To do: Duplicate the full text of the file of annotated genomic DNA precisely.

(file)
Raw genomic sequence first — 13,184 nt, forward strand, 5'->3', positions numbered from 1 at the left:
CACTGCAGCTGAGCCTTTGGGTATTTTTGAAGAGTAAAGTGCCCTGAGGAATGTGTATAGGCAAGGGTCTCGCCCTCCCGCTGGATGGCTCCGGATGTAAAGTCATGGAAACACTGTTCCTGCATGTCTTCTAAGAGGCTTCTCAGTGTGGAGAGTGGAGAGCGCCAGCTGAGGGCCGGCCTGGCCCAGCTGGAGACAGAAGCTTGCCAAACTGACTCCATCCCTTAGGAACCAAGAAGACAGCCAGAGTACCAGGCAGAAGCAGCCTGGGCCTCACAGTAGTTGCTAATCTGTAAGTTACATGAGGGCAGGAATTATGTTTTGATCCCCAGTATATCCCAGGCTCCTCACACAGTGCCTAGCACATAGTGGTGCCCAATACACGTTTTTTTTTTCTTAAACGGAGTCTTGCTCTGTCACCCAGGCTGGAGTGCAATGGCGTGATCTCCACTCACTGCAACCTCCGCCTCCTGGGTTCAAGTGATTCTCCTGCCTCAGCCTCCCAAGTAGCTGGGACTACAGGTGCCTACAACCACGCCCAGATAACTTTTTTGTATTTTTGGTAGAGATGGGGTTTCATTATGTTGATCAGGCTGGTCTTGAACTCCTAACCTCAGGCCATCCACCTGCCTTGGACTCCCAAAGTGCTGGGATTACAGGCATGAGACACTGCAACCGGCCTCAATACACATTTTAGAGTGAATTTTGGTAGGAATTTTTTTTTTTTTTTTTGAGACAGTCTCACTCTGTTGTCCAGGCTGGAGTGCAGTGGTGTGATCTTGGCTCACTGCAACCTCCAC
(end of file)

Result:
Raw genomic sequence first — 13,184 nt, forward strand, 5'->3', positions numbered from 1 at the left:
CACTGCAGCTGAGCCTTTGGGTATTTTTGAAGAGTAAAGTGCCCTGAGGAATGTGTATAGGCAAGGGTCTCGCCCTCCCGCTGGATGGCTCCGGATGTAAAGTCATGGAAACACTGTTCCTGCATGTCTTCTAAGAGGCTTCTCAGTGTGGAGAGTGGAGAGCGCCAGCTGAGGGCCGGCCTGGCCCAGCTGGAGACAGAAGCTTGCCAAACTGACTCCATCCCTTAGGAACCAAGAAGACAGCCAGAGTACCAGGCAGAAGCAGCCTGGGCCTCACAGTAGTTGCTAATCTGTAAGTTACATGAGGGCAGGAATTATGTTTTGATCCCCAGTATATCCCAGGCTCCTCACACAGTGCCTAGCACATAGTGGTGCCCAATACACGTTTTTTTTTTCTTAAACGGAGTCTTGCTCTGTCACCCAGGCTGGAGTGCAATGGCGTGATCTCCACTCACTGCAACCTCCGCCTCCTGGGTTCAAGTGATTCTCCTGCCTCAGCCTCCCAAGTAGCTGGGACTACAGGTGCCTACAACCACGCCCAGATAACTTTTTTGTATTTTTGGTAGAGATGGGGTTTCATTATGTTGATCAGGCTGGTCTTGAACTCCTAACCTCAGGCCATCCACCTGCCTTGGACTCCCAAAGTGCTGGGATTACAGGCATGAGACACTGCAACCGGCCTCAATACACATTTTAGAGTGAATTTTGGTAGGAATTTTTTTTTTTTTTTTTGAGACAGTCTCACTCTGTTGTCCAGGCTGGAGTGCAGTGGTGTGATCTTGGCTCACTGCAACCTCCAC